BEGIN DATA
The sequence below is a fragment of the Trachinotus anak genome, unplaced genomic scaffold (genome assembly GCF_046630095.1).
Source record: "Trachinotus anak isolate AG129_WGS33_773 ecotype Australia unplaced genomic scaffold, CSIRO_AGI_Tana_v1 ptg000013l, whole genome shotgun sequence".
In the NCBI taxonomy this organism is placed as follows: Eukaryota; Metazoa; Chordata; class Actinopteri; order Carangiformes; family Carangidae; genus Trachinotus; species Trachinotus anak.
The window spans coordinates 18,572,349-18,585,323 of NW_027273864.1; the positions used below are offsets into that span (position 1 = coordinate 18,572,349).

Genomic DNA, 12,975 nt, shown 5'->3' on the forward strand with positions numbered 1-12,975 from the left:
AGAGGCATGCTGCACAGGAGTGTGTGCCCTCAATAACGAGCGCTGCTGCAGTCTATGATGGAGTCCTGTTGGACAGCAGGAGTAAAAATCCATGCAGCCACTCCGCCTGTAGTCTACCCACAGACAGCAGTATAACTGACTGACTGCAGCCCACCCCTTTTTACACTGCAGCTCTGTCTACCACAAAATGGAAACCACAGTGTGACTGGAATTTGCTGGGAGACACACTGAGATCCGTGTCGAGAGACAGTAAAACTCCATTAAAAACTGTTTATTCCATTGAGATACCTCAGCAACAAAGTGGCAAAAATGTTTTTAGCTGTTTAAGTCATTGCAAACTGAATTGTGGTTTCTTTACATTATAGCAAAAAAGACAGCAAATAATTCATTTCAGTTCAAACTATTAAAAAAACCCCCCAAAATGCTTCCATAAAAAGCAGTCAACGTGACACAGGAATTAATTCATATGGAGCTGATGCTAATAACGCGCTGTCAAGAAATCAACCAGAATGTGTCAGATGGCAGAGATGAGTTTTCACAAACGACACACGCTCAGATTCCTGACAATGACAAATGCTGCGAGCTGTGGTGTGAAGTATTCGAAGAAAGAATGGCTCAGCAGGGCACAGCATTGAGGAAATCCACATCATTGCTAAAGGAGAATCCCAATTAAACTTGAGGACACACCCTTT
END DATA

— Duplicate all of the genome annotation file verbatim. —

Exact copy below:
The sequence below is a fragment of the Trachinotus anak genome, unplaced genomic scaffold (genome assembly GCF_046630095.1).
Source record: "Trachinotus anak isolate AG129_WGS33_773 ecotype Australia unplaced genomic scaffold, CSIRO_AGI_Tana_v1 ptg000013l, whole genome shotgun sequence".
In the NCBI taxonomy this organism is placed as follows: Eukaryota; Metazoa; Chordata; class Actinopteri; order Carangiformes; family Carangidae; genus Trachinotus; species Trachinotus anak.
The window spans coordinates 18,572,349-18,585,323 of NW_027273864.1; the positions used below are offsets into that span (position 1 = coordinate 18,572,349).

Genomic DNA, 12,975 nt, shown 5'->3' on the forward strand with positions numbered 1-12,975 from the left:
AGAGGCATGCTGCACAGGAGTGTGTGCCCTCAATAACGAGCGCTGCTGCAGTCTATGATGGAGTCCTGTTGGACAGCAGGAGTAAAAATCCATGCAGCCACTCCGCCTGTAGTCTACCCACAGACAGCAGTATAACTGACTGACTGCAGCCCACCCCTTTTTACACTGCAGCTCTGTCTACCACAAAATGGAAACCACAGTGTGACTGGAATTTGCTGGGAGACACACTGAGATCCGTGTCGAGAGACAGTAAAACTCCATTAAAAACTGTTTATTCCATTGAGATACCTCAGCAACAAAGTGGCAAAAATGTTTTTAGCTGTTTAAGTCATTGCAAACTGAATTGTGGTTTCTTTACATTATAGCAAAAAAGACAGCAAATAATTCATTTCAGTTCAAACTATTAAAAAAACCCCCCAAAATGCTTCCATAAAAAGCAGTCAACGTGACACAGGAATTAATTCATATGGAGCTGATGCTAATAACGCGCTGTCAAGAAATCAACCAGAATGTGTCAGATGGCAGAGATGAGTTTTCACAAACGACACACGCTCAGATTCCTGACAATGACAAATGCTGCGAGCTGTGGTGTGAAGTATTCGAAGAAAGAATGGCTCAGCAGGGCACAGCATTGAGGAAATCCACATCATTGCTAAAGGAGAATCCCAATTAAACTTGAGGACACACCCTTT